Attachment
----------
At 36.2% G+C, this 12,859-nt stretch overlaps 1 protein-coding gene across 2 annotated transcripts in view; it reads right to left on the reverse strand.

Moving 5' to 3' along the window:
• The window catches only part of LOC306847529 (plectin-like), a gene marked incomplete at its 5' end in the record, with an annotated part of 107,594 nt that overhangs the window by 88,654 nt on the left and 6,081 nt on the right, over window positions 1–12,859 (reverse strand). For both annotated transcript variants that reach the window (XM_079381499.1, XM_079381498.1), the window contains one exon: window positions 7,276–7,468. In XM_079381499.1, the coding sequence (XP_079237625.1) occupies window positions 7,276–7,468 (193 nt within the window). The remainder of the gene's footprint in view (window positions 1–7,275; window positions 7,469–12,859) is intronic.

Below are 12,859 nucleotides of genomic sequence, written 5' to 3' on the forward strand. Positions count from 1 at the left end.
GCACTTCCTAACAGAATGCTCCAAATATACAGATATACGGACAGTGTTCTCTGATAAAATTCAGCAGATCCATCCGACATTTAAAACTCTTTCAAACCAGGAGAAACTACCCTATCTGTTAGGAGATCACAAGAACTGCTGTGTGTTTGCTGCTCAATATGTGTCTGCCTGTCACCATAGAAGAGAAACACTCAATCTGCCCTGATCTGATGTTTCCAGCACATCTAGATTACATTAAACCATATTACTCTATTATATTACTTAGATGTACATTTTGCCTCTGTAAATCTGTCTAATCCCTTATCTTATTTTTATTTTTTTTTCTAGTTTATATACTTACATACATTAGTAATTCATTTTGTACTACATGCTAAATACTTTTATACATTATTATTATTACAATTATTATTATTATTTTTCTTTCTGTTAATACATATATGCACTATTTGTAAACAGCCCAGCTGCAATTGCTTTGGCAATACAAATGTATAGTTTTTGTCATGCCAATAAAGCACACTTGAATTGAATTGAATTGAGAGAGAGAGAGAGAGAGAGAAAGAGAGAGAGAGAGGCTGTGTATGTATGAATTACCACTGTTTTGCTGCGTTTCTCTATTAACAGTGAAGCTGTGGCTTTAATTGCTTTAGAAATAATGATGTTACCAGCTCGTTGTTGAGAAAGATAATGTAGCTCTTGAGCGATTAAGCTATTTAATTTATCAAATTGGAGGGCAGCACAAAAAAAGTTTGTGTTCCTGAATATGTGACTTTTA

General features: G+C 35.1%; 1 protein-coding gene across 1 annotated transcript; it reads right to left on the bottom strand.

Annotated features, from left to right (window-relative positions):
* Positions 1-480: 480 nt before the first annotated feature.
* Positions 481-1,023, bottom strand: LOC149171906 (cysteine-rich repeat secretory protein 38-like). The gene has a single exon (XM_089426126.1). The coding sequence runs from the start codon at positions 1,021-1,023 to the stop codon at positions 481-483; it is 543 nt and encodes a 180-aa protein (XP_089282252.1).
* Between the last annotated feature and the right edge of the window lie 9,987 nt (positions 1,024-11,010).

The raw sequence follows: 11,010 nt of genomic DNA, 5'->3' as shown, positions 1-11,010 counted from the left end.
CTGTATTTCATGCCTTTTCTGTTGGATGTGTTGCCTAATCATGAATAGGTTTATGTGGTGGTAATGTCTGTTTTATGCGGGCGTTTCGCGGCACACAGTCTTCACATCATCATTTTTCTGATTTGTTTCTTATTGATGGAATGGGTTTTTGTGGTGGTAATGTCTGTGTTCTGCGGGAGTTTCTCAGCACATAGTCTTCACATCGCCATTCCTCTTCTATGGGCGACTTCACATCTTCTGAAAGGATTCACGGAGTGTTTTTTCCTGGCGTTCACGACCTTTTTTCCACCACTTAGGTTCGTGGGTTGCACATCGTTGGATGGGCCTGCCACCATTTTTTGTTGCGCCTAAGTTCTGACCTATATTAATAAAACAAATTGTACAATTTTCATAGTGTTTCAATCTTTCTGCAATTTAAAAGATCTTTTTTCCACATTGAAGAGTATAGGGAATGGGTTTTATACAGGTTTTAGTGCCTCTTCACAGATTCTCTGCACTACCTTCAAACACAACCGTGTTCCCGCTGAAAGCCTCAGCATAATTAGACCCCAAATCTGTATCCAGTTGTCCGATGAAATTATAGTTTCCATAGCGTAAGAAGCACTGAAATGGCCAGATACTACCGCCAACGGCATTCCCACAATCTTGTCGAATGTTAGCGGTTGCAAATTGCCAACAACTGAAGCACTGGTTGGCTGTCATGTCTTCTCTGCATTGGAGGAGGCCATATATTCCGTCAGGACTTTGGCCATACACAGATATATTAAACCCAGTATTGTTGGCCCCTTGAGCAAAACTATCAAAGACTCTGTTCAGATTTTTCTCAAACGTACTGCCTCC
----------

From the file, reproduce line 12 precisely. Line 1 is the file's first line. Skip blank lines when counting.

CTGTATTTCATGCCTTTTCTGTTGGATGTGTTGCCTAATCATGAATAGGTTTATGTGGTGGTAATGTCTGTTTTATGCGGGCGTTTCGCGGCACACAGTCTTCACATCATCATTTTTCTGATTTGTTTCTTATTGATGGAATGGGTTTTTGTGGTGGTAATGTCTGTGTTCTGCGGGAGTTTCTCAGCACATAGTCTTCACATCGCCATTCCTCTTCTATGGGCGACTTCACATCTTCTGAAAGGATTCACGGAGTGTTTTTTCCTGGCGTTCACGACCTTTTTTCCACCACTTAGGTTCGTGGGTTGCACATCGTTGGATGGGCCTGCCACCATTTTTTGTTGCGCCTAAGTTCTGACCTATATTAATAAAACAAATTGTACAATTTTCATAGTGTTTCAATCTTTCTGCAATTTAAAAGATCTTTTTTCCACATTGAAGAGTATAGGGAATGGGTTTTATACAGGTTTTAGTGCCTCTTCACAGATTCTCTGCACTACCTTCAAACACAACCGTGTTCCCGCTGAAAGCCTCAGCATAATTAGACCCCAAATCTGTATCCAGTTGTCCGATGAAATTATAGTTTCCATAGCGTAAGAAGCACTGAAATGGCCAGATACTACCGCCAACGGCATTCCCACAATCTTGTCGAATGTTAGCGGTTGCAAATTGCCAACAACTGAAGCACTGGTTGGCTGTCATGTCTTCTCTGCATTGGAGGAGGCCATATATTCCGTCAGGACTTTGGCCATACACAGATATATTAAACCCAGTATTGTTGGCCCCTTGAGCAAAACTATCAAAGACTCTGTTCAGATTTTTCTCAAACGTACTGCCTCC